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GRIT
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PRESERVATION STATUS: Lost

Film Guild. Distributed by: W.W.Hodkinson Corp. January 7, 1924. Silent; b&w.35mm. 6 reels, 5,800 ft.

Directed by: Frank Tuttle. Scenario: James Ashmore Creelman. Photographed by: Fred Waller, Jr. Set Design: Junius Crovins.

Cast: Glenn Hunter ("Kid" Hart), Helenka Adamowska (Annie Hart), Roland Young (Houdini Hart), Osgood Perkins (Boris Giovanni Smith), Townsend Martin (Flashy Joe), Clara Bow (Orchid McGonigle), Dore Davidson (Pop Finkel), Martin Broder (Bennie Finkel), Joseph Depew (Tony O'Cohen).

CROOK MELODRAMA: Source: F.Scott Fitzgerald, "Grit" (publication undetermined). Kid Hart, whose gangster father is killed by gang leader Boris Smith for attempting to go straight, is brought up by the same East Side gang. As a result of a childhood firearms accident, he becomes a fear-filled coward, unable to break away, until Orchid McGonigle, another member determined to reform, shows him the way. They effect the rescue of Bennie Finkel from the gang and find happiness together. (Information from "The American Film Institute Catalogue of Feature Films".)


(Variety Film Reviews 1921-25:)"This is an east side gangster melodrama, full of types and crook stuff. However, Glenn Hunter and little Clara Bow make the picture stand up. Its running time is just a little more than an hour and into this a gangster shooting, a couple of burglaries, a Chinese den with trap-doors and all the usual den hoke, including a corking fight, are jammed. There is action and lots of it.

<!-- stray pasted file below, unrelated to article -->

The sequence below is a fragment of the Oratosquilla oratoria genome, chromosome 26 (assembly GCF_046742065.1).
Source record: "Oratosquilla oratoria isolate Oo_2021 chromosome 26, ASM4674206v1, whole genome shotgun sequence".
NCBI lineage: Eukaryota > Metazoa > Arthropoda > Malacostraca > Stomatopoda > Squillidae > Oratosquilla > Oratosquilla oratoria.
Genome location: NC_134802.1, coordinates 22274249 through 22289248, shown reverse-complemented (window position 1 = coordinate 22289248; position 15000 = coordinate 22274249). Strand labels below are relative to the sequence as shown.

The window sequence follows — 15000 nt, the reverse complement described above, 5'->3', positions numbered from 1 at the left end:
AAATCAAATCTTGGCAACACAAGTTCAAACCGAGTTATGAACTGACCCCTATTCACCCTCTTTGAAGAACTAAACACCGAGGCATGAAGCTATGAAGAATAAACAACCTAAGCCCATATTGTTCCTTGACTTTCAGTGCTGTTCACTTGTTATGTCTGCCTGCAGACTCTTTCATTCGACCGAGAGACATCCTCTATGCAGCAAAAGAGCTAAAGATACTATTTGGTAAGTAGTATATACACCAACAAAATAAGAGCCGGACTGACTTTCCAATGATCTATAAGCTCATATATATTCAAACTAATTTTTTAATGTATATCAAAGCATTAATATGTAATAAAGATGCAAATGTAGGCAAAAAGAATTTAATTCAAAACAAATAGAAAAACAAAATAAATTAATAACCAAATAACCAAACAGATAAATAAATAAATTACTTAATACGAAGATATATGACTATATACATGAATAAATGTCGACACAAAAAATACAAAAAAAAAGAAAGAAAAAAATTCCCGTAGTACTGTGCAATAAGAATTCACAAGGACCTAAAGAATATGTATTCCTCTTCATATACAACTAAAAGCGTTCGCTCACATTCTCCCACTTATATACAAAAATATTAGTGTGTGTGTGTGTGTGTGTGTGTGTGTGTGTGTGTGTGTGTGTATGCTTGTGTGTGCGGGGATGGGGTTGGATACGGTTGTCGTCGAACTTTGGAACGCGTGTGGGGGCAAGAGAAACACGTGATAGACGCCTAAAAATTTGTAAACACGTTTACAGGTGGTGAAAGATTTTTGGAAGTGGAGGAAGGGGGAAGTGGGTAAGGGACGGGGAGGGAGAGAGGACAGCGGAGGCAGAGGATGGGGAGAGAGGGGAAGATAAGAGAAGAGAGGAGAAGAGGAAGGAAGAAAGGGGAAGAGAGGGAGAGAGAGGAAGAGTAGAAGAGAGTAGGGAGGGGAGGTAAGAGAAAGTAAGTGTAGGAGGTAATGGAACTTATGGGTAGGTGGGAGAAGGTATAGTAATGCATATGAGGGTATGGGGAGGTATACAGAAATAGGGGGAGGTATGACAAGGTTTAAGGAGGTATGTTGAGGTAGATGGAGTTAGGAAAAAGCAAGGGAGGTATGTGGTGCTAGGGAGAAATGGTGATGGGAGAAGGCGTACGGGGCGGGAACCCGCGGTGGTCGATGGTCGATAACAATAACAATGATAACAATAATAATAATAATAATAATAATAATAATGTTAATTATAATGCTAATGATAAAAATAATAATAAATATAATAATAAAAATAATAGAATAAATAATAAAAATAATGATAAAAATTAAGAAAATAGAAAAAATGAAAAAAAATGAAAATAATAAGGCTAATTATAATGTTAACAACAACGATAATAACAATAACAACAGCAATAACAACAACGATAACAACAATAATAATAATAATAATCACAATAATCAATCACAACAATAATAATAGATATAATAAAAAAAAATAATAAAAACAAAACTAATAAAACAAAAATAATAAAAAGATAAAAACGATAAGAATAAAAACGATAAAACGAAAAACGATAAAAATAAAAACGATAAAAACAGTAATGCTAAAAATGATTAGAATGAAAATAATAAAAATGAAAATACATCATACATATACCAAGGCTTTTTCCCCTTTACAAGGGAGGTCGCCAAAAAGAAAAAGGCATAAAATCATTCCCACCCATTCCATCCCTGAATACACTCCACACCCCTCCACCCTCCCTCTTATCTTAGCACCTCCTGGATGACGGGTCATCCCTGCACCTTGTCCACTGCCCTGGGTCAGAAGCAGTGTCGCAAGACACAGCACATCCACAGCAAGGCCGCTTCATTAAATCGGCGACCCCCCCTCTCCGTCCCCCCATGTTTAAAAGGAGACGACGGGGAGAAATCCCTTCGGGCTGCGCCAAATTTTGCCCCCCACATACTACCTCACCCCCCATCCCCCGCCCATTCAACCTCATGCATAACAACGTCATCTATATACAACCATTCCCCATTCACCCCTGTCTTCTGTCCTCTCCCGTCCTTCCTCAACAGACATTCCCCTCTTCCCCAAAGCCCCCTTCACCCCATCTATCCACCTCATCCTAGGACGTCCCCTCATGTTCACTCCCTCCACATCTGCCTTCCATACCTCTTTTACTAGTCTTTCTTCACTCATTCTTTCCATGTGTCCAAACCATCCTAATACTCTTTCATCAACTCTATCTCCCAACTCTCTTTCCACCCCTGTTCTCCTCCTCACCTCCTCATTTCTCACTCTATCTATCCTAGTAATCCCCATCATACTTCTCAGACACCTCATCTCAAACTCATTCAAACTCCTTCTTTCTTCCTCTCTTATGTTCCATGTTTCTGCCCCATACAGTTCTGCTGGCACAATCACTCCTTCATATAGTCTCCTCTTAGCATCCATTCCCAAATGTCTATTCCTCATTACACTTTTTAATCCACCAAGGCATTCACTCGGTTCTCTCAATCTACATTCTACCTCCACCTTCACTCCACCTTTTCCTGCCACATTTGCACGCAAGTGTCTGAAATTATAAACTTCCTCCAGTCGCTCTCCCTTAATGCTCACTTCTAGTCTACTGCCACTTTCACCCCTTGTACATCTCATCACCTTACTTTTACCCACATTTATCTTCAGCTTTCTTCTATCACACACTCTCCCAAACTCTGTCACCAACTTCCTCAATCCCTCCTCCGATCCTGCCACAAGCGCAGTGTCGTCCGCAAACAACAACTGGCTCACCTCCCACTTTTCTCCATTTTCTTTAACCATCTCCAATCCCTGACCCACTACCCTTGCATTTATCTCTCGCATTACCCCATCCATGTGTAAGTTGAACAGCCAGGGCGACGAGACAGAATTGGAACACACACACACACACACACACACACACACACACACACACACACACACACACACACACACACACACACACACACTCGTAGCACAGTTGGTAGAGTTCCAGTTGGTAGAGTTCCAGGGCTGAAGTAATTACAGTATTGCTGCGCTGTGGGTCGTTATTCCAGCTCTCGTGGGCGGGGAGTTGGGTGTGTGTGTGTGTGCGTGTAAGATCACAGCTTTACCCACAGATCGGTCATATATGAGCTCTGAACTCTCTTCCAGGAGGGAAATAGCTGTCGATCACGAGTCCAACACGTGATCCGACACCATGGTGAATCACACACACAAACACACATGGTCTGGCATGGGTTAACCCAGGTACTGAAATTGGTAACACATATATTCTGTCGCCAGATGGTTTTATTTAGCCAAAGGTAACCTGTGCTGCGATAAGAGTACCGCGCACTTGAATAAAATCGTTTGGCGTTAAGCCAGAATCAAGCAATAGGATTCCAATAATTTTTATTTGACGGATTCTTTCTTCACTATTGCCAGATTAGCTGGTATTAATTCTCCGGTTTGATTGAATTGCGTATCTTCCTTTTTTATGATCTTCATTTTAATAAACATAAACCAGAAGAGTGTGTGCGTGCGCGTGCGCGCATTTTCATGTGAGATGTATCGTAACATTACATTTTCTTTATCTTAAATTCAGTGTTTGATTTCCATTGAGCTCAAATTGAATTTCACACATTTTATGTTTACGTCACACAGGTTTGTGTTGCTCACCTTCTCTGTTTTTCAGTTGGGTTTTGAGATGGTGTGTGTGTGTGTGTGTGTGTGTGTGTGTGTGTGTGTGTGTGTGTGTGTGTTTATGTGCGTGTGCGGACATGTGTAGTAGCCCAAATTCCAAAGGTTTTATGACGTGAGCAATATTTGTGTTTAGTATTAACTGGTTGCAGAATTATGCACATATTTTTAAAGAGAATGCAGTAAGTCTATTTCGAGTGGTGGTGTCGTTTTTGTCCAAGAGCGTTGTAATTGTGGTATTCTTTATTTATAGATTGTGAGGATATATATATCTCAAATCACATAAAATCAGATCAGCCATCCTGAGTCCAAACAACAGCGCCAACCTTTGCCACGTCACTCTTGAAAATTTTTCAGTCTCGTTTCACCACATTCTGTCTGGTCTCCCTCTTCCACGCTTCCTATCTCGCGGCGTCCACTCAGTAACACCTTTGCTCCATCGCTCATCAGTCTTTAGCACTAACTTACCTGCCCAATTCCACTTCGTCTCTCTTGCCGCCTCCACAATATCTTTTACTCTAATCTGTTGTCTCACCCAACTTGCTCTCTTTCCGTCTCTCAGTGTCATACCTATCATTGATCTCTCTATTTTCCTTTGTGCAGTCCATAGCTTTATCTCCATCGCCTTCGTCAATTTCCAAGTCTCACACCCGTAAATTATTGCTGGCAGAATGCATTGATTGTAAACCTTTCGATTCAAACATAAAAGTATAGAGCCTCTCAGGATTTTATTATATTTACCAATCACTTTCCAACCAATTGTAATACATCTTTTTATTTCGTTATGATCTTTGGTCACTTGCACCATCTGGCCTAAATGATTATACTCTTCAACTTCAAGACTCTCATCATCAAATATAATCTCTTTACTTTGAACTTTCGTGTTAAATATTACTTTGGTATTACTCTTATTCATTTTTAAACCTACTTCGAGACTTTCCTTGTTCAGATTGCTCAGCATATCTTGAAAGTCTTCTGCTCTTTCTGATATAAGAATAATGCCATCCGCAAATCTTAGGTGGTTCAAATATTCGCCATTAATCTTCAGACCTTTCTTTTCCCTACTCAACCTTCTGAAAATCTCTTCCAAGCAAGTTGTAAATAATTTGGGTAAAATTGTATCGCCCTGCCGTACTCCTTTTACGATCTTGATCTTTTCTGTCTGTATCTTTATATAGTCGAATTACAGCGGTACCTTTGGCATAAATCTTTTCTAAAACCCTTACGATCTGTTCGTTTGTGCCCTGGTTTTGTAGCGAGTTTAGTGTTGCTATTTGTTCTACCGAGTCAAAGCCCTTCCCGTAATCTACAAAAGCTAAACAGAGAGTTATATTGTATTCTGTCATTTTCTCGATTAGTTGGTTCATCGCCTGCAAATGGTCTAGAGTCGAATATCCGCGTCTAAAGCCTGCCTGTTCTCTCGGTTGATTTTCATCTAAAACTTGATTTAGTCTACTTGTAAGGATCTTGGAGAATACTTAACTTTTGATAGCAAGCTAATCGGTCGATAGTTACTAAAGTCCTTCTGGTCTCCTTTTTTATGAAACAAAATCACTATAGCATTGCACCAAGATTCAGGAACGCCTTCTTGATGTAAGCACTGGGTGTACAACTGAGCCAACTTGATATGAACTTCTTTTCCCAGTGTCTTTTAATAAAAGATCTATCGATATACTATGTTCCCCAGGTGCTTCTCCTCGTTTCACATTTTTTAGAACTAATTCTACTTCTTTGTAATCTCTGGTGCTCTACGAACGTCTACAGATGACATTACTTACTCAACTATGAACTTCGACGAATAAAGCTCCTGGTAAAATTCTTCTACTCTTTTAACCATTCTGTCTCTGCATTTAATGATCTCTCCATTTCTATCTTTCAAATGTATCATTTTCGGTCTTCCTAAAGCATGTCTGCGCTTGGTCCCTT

The scene of the story is laid in Hester street...Roland Young has a little bit in the picture, that of "Houdini" Hart, a wire and pick guy on locks, who is trying to turn as square as he possibly can by opening a gin mill, because his wife is about to have a baby. The gang won't stand for it and they bump him off the night that he opens his saloon, which is likewise the night that the "Kid" is born, his mother dying from the shock of the father's death in a shooting scrape. The youngster is planted as a child of fear and at the age of 15 is shown as such, an abject slave in the gang, the head of which is the man who shot his father to death. But there is a girl in the gang, a gamin of the street, who is finally sent to the reformatory for two years. On her release she determines to go straight, a young lady by this time, but the boy warns her that the fate of those who would break from the gang is that which was meted out to his dad. She, in love with the boy, determines to bring out his heritage of manhood and finally succeeds in doing so by taunting him to a degree that he voluntarily submits to a beating at the hands of a bully to discover that it 'doesn't hurt to be hurt.' That steels him for his final task, the killing of the gangster leader, the beating off off his mob and his final winning of the girl.

As to the cast, Glenn Hunter gives an interpretation of the 'fright child' that is a work of art, but it is Clara Bow that lingers in the eye after the picture has gone. The others, except for a little overacting, are passable. Direction at times overdone, lighting bad, and sets--well, just sets."


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